DSCN0632We slept-in today and caught breakfast just before the restaurant closed for mid-day. We headed 12 miles (35 minutes) up the road to Blenheim Palace. Blenheim Palace is “a monumental country house situated in Woodstock, Oxfordshire, England, residence of the dukes of Marlborough. It is the only non-royal non-episcopal country house in England to hold the title of palace.” http://www.blenheimpalace.com/.DSCN0681

 

They were having a garden show that would have sent Grandma Donna over the moon. We parked on the edge of a field that was dotted with giant oak trees that seemed to stretch for miles and wandered through the stalls of vendors selling plants and garden accoutrements until we found the palace. We went on the tours available through the house, including an exhibit on Winston Churchill, who happened to be born here because his mother was here at a fete when she went into labor with little Winston. The lavishly decorated palace was in Kiki’s words “boring….boring…boring.” Jeff commented that Donald Trump must’ve used their designer. We had some lunch in one of the palace gardens and then wandered the never-ending grounds. There were several gardens and massive amounts of wide open delicately manicured lawn. Jeff LOVED the lawn. After wandering for three and a half hours, we took the little train to the “pleasure garden.” The kids squealed with delight while running through the garden maze (until Kai got lost) and playing on the playground. Kiki finally had changed her tune and screamed “this is fun!” Phew. After checking out the butterfly house, an intensely hot and humid greenhouse filled with fluttering butterflies and exotic tropical plants, we headed out to find where we’d left the car. We outlasted almost the entire field full of cars (five and a half hours)!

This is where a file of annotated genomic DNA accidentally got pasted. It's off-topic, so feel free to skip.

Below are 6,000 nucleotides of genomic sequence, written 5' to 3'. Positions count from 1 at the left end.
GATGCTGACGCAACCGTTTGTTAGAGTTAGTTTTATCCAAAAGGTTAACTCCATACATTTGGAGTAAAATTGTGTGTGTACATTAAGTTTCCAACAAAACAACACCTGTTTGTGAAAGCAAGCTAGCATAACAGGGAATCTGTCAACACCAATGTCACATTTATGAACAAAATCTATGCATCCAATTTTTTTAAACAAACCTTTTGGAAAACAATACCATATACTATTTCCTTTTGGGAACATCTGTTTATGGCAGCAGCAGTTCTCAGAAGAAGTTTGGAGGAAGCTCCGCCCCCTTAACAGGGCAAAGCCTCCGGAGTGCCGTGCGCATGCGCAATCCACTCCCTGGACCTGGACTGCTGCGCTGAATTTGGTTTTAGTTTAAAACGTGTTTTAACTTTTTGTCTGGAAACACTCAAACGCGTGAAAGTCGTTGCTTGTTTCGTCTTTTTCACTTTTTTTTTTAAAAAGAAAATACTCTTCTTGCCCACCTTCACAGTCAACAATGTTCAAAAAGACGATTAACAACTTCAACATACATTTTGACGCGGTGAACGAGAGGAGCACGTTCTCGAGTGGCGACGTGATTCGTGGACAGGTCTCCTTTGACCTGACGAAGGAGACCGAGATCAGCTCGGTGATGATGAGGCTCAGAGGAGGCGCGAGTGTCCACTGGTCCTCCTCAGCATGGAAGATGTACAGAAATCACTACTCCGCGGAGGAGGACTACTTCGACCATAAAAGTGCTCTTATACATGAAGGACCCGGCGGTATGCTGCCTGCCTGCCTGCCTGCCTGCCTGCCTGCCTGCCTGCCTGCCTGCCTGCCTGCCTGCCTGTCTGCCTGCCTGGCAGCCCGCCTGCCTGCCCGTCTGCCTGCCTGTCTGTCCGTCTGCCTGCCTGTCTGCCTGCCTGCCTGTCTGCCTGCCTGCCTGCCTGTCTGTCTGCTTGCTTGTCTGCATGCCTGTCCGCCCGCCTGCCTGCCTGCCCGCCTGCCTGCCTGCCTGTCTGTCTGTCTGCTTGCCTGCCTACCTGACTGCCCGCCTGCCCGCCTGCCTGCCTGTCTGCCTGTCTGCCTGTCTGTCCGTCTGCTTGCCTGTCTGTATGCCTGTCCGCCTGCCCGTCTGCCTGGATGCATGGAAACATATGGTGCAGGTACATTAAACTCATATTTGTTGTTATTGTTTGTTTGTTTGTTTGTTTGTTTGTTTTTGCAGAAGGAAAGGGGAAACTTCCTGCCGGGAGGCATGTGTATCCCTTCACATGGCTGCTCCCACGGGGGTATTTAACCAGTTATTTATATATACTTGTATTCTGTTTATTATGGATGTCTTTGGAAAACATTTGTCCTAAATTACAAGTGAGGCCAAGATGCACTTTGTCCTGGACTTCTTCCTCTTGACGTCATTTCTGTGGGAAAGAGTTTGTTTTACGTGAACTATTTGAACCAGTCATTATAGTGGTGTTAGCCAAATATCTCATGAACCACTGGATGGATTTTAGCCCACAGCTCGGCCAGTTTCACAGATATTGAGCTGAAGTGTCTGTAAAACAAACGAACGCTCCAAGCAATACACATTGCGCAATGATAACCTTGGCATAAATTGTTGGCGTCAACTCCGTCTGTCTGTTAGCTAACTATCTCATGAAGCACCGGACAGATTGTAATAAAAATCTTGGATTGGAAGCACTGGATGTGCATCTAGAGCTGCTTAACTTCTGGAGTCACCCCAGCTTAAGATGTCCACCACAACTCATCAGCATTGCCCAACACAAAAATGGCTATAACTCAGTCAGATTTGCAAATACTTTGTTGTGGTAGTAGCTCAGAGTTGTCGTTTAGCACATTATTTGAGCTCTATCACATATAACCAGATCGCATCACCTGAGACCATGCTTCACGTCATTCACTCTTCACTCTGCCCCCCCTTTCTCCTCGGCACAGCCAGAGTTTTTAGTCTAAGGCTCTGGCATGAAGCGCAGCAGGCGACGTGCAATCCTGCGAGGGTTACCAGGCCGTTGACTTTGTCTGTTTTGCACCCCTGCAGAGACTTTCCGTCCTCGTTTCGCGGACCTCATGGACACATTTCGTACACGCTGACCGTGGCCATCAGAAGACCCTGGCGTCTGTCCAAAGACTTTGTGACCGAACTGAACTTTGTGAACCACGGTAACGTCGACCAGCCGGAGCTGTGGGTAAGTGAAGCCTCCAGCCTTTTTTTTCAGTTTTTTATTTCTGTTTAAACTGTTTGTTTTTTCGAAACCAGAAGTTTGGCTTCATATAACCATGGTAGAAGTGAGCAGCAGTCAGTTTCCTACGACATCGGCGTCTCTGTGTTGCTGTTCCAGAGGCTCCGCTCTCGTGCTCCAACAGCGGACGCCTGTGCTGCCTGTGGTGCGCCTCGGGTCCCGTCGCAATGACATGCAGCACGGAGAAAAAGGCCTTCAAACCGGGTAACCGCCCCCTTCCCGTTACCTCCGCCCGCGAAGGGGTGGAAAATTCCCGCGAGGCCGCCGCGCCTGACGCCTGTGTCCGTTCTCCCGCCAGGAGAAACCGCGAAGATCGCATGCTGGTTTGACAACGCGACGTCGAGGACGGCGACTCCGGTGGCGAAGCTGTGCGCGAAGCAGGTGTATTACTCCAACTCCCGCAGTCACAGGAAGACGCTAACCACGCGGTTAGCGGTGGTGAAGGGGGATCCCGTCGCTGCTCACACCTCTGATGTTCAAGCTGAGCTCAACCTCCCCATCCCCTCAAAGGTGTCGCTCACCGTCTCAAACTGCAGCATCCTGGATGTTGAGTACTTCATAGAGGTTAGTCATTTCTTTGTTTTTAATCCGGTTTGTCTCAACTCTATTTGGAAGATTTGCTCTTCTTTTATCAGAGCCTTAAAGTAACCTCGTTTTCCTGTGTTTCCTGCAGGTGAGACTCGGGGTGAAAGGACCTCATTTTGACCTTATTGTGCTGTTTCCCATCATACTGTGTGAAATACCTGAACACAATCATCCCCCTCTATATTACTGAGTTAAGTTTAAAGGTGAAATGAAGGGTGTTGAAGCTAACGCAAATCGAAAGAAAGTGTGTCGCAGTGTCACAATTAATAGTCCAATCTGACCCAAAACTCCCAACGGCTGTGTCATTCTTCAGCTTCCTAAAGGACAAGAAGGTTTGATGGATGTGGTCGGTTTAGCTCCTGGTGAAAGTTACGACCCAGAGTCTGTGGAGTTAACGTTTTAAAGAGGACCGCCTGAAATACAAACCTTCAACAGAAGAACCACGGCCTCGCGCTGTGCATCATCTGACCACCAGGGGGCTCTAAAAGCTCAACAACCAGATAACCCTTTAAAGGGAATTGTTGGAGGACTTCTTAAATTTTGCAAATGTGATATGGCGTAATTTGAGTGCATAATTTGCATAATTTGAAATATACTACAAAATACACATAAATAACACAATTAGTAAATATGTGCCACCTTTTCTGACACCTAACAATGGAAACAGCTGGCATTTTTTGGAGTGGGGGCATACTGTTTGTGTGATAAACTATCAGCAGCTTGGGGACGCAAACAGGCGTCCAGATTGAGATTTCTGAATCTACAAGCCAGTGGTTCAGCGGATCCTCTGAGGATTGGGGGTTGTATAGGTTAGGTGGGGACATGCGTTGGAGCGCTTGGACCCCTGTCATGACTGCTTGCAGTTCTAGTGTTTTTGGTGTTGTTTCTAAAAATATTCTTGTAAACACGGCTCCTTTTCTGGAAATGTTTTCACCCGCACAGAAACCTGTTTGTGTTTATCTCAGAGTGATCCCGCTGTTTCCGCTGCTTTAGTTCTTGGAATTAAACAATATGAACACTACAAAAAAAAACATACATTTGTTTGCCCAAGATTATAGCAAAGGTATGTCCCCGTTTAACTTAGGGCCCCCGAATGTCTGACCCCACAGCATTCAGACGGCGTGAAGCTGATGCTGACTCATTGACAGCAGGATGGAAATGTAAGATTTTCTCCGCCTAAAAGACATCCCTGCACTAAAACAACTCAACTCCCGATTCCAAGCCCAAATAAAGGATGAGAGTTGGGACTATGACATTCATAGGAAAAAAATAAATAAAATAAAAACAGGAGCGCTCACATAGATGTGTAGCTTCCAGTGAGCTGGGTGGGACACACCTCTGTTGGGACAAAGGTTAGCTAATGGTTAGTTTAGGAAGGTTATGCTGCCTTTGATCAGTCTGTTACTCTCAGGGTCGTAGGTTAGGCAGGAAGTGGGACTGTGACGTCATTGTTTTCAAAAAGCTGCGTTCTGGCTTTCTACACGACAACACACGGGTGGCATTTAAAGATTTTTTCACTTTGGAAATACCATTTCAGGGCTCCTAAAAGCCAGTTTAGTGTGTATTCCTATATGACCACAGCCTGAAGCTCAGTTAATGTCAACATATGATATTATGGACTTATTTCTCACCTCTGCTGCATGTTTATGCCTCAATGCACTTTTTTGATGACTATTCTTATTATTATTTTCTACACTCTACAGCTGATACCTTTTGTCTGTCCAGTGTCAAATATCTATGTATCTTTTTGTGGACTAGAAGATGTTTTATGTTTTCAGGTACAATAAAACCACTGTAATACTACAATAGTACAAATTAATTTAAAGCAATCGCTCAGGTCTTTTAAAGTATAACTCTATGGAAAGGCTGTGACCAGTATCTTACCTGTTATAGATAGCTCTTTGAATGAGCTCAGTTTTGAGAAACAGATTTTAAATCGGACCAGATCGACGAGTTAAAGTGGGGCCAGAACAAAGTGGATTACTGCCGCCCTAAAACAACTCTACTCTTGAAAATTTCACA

Oberon, the Fairy King
Oberon, the Fairy King
Solstice Bon Fire
Solstice Bon Fire

Another 20 miles up the road (1 hour 20 minutes), we went for an evening visit at Mary Arden’sFarm, the house where William Shakespeare’s mother grew up. During the day it is a working farm with several hands-on exhibits demonstrating farm life during the time of the the Tudors (16th century). On this particular evening they had an event to celebrate midsummer’s night, a night when the fairies come out to play tricks on people, that coincides with the Summer Solstice/the feast of St. John the Baptist. The girls made fairies, listened to a fairy story told by a woman in Tudor-era clothing and then went on a fairy hunt. A giant parade of children wandered through the farm, finding a “fairy tunnel” (a very cool tunnel made of growing willow branches) that led to the fairy world. In the center of the forest they found the mischievous fairies being watched over by Oberon, the fairy king. The parade moved on to a recently vacated cow pasture (complete with manure) for a massive bonfire to ward off the evil spirits that are said to hang around with the turning of the season. Some of the Tudor ladies ran and jumped a portion of the fire to cleanse themselves of impurities. After the fire, we were led back to the courtyard to witness a traditional medieval Midsummer night’s feast as eaten by 20 or more costumed villagers. I found the entire experience fascinating. DSCN0666From there, we found our hotel in Stratford-Upon-Avon, had a bite to eat and headed up to the room. Jeff took a walk and stumbled into a pub for a spot of Whiskey while I tried to get the wired kids to sleep.